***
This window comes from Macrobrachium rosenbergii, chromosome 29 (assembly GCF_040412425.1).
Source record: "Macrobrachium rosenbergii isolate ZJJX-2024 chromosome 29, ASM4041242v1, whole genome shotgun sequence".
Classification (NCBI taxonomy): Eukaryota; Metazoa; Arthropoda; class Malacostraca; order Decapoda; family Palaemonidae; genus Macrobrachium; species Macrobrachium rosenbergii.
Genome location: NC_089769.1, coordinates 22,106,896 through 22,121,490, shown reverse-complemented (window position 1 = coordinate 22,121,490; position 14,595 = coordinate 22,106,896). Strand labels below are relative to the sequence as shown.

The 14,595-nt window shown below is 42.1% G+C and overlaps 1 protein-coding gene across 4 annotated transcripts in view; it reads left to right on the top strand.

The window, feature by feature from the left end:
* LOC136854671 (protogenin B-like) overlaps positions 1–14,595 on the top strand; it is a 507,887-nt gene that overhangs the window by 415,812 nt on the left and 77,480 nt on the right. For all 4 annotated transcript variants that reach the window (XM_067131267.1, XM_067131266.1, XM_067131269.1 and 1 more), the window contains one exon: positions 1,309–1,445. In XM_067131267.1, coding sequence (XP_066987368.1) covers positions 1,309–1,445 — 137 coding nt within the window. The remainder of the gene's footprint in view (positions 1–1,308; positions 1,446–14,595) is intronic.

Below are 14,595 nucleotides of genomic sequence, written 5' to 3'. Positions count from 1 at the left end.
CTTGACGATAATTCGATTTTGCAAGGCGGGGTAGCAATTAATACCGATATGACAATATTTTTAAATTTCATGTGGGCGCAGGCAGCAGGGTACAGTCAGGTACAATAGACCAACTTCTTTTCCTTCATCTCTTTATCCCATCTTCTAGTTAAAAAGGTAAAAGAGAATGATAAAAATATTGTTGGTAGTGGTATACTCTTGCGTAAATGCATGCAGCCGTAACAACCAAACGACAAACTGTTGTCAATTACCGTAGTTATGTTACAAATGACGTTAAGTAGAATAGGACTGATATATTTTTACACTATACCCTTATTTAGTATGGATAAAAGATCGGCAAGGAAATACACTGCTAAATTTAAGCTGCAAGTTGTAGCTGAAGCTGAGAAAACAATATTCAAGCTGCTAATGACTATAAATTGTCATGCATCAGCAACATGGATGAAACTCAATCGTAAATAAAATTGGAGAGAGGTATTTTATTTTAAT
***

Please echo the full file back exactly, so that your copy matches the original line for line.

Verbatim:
This window comes from Macrobrachium rosenbergii, chromosome 29 (assembly GCF_040412425.1).
Source record: "Macrobrachium rosenbergii isolate ZJJX-2024 chromosome 29, ASM4041242v1, whole genome shotgun sequence".
Classification (NCBI taxonomy): Eukaryota; Metazoa; Arthropoda; class Malacostraca; order Decapoda; family Palaemonidae; genus Macrobrachium; species Macrobrachium rosenbergii.
Genome location: NC_089769.1, coordinates 22,106,896 through 22,121,490, shown reverse-complemented (window position 1 = coordinate 22,121,490; position 14,595 = coordinate 22,106,896). Strand labels below are relative to the sequence as shown.

The 14,595-nt window shown below is 42.1% G+C and overlaps 1 protein-coding gene across 4 annotated transcripts in view; it reads left to right on the top strand.

The window, feature by feature from the left end:
* LOC136854671 (protogenin B-like) overlaps positions 1–14,595 on the top strand; it is a 507,887-nt gene that overhangs the window by 415,812 nt on the left and 77,480 nt on the right. For all 4 annotated transcript variants that reach the window (XM_067131267.1, XM_067131266.1, XM_067131269.1 and 1 more), the window contains one exon: positions 1,309–1,445. In XM_067131267.1, coding sequence (XP_066987368.1) covers positions 1,309–1,445 — 137 coding nt within the window. The remainder of the gene's footprint in view (positions 1–1,308; positions 1,446–14,595) is intronic.

Below are 14,595 nucleotides of genomic sequence, written 5' to 3'. Positions count from 1 at the left end.
CTTGACGATAATTCGATTTTGCAAGGCGGGGTAGCAATTAATACCGATATGACAATATTTTTAAATTTCATGTGGGCGCAGGCAGCAGGGTACAGTCAGGTACAATAGACCAACTTCTTTTCCTTCATCTCTTTATCCCATCTTCTAGTTAAAAAGGTAAAAGAGAATGATAAAAATATTGTTGGTAGTGGTATACTCTTGCGTAAATGCATGCAGCCGTAACAACCAAACGACAAACTGTTGTCAATTACCGTAGTTATGTTACAAATGACGTTAAGTAGAATAGGACTGATATATTTTTACACTATACCCTTATTTAGTATGGATAAAAGATCGGCAAGGAAATACACTGCTAAATTTAAGCTGCAAGTTGTAGCTGAAGCTGAGAAAACAATATTCAAGCTGCTAATGACTATAAATTGTCATGCATCAGCAACATGGATGAAACTCAATCGTAAATAAAATTGGAGAGAGGTATTTTATTTTAAT